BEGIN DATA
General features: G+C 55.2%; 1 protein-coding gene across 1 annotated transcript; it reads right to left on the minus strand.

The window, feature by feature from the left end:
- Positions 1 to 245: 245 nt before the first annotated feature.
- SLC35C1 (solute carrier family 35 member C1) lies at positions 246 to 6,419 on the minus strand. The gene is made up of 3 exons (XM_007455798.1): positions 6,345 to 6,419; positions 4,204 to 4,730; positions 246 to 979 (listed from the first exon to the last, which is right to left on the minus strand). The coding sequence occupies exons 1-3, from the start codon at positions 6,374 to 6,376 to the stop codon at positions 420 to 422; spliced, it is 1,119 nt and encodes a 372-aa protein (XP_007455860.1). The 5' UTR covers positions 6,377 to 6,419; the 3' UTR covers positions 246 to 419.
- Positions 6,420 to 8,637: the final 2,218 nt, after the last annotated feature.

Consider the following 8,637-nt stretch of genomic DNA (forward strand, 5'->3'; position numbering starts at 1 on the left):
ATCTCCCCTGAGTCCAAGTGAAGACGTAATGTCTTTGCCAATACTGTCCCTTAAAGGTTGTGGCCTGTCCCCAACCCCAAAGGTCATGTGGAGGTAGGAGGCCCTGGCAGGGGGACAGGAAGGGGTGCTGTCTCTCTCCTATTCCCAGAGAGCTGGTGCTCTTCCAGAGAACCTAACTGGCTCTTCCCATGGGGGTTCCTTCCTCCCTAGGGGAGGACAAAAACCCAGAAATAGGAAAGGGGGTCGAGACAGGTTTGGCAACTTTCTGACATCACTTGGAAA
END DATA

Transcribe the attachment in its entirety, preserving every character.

General features: G+C 55.2%; 1 protein-coding gene across 1 annotated transcript; it reads right to left on the minus strand.

The window, feature by feature from the left end:
- Positions 1 to 245: 245 nt before the first annotated feature.
- SLC35C1 (solute carrier family 35 member C1) lies at positions 246 to 6,419 on the minus strand. The gene is made up of 3 exons (XM_007455798.1): positions 6,345 to 6,419; positions 4,204 to 4,730; positions 246 to 979 (listed from the first exon to the last, which is right to left on the minus strand). The coding sequence occupies exons 1-3, from the start codon at positions 6,374 to 6,376 to the stop codon at positions 420 to 422; spliced, it is 1,119 nt and encodes a 372-aa protein (XP_007455860.1). The 5' UTR covers positions 6,377 to 6,419; the 3' UTR covers positions 246 to 419.
- Positions 6,420 to 8,637: the final 2,218 nt, after the last annotated feature.

Consider the following 8,637-nt stretch of genomic DNA (forward strand, 5'->3'; position numbering starts at 1 on the left):
ATCTCCCCTGAGTCCAAGTGAAGACGTAATGTCTTTGCCAATACTGTCCCTTAAAGGTTGTGGCCTGTCCCCAACCCCAAAGGTCATGTGGAGGTAGGAGGCCCTGGCAGGGGGACAGGAAGGGGTGCTGTCTCTCTCCTATTCCCAGAGAGCTGGTGCTCTTCCAGAGAACCTAACTGGCTCTTCCCATGGGGGTTCCTTCCTCCCTAGGGGAGGACAAAAACCCAGAAATAGGAAAGGGGGTCGAGACAGGTTTGGCAACTTTCTGACATCACTTGGAAA